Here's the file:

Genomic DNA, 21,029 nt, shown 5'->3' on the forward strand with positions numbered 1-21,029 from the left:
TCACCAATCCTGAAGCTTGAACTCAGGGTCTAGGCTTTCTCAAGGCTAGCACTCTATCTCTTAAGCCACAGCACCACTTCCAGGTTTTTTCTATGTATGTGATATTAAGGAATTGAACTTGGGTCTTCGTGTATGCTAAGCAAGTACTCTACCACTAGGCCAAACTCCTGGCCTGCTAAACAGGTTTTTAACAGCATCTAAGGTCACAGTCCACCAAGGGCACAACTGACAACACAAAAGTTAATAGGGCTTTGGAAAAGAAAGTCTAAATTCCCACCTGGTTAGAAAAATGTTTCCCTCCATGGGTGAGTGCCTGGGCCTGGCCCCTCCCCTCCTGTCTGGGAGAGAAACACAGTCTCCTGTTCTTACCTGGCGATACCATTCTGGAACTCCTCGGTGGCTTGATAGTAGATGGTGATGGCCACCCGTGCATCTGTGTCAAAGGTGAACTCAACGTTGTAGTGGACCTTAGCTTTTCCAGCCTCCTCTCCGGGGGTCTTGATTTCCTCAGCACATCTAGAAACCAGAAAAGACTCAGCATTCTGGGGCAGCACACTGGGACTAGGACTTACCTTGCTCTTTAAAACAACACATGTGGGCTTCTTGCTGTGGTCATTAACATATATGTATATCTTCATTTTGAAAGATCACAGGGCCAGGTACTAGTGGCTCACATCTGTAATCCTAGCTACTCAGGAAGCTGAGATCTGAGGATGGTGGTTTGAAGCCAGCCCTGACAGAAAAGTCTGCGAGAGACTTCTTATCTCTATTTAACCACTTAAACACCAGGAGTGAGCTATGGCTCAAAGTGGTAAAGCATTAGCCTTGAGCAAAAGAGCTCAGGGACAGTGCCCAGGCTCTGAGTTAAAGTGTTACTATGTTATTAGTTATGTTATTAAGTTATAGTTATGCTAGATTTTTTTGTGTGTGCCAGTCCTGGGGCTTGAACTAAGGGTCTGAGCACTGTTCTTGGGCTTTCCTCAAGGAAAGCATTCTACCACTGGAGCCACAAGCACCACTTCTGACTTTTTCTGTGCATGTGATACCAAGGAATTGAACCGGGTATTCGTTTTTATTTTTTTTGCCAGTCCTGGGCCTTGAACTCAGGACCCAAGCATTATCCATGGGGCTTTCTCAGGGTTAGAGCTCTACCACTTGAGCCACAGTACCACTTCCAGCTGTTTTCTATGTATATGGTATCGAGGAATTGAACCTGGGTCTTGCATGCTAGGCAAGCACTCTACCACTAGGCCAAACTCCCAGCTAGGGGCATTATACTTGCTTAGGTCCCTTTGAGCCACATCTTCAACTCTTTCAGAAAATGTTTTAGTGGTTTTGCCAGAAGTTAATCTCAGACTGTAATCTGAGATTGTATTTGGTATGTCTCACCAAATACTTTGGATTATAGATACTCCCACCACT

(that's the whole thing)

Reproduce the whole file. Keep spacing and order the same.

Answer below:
Genomic DNA, 21,029 nt, shown 5'->3' on the forward strand with positions numbered 1-21,029 from the left:
TCACCAATCCTGAAGCTTGAACTCAGGGTCTAGGCTTTCTCAAGGCTAGCACTCTATCTCTTAAGCCACAGCACCACTTCCAGGTTTTTTCTATGTATGTGATATTAAGGAATTGAACTTGGGTCTTCGTGTATGCTAAGCAAGTACTCTACCACTAGGCCAAACTCCTGGCCTGCTAAACAGGTTTTTAACAGCATCTAAGGTCACAGTCCACCAAGGGCACAACTGACAACACAAAAGTTAATAGGGCTTTGGAAAAGAAAGTCTAAATTCCCACCTGGTTAGAAAAATGTTTCCCTCCATGGGTGAGTGCCTGGGCCTGGCCCCTCCCCTCCTGTCTGGGAGAGAAACACAGTCTCCTGTTCTTACCTGGCGATACCATTCTGGAACTCCTCGGTGGCTTGATAGTAGATGGTGATGGCCACCCGTGCATCTGTGTCAAAGGTGAACTCAACGTTGTAGTGGACCTTAGCTTTTCCAGCCTCCTCTCCGGGGGTCTTGATTTCCTCAGCACATCTAGAAACCAGAAAAGACTCAGCATTCTGGGGCAGCACACTGGGACTAGGACTTACCTTGCTCTTTAAAACAACACATGTGGGCTTCTTGCTGTGGTCATTAACATATATGTATATCTTCATTTTGAAAGATCACAGGGCCAGGTACTAGTGGCTCACATCTGTAATCCTAGCTACTCAGGAAGCTGAGATCTGAGGATGGTGGTTTGAAGCCAGCCCTGACAGAAAAGTCTGCGAGAGACTTCTTATCTCTATTTAACCACTTAAACACCAGGAGTGAGCTATGGCTCAAAGTGGTAAAGCATTAGCCTTGAGCAAAAGAGCTCAGGGACAGTGCCCAGGCTCTGAGTTAAAGTGTTACTATGTTATTAGTTATGTTATTAAGTTATAGTTATGCTAGATTTTTTTGTGTGTGCCAGTCCTGGGGCTTGAACTAAGGGTCTGAGCACTGTTCTTGGGCTTTCCTCAAGGAAAGCATTCTACCACTGGAGCCACAAGCACCACTTCTGACTTTTTCTGTGCATGTGATACCAAGGAATTGAACCGGGTATTCGTTTTTATTTTTTTTGCCAGTCCTGGGCCTTGAACTCAGGACCCAAGCATTATCCATGGGGCTTTCTCAGGGTTAGAGCTCTACCACTTGAGCCACAGTACCACTTCCAGCTGTTTTCTATGTATATGGTATCGAGGAATTGAACCTGGGTCTTGCATGCTAGGCAAGCACTCTACCACTAGGCCAAACTCCCAGCTAGGGGCATTATACTTGCTTAGGTCCCTTTGAGCCACATCTTCAACTCTTTCAGAAAATGTTTTAGTGGTTTTGCCAGAAGTTAATCTCAGACTGTAATCTGAGATTGTATTTGGTATGTCTCACCAAATACTTTGGATTATAGATACTCCCACCACT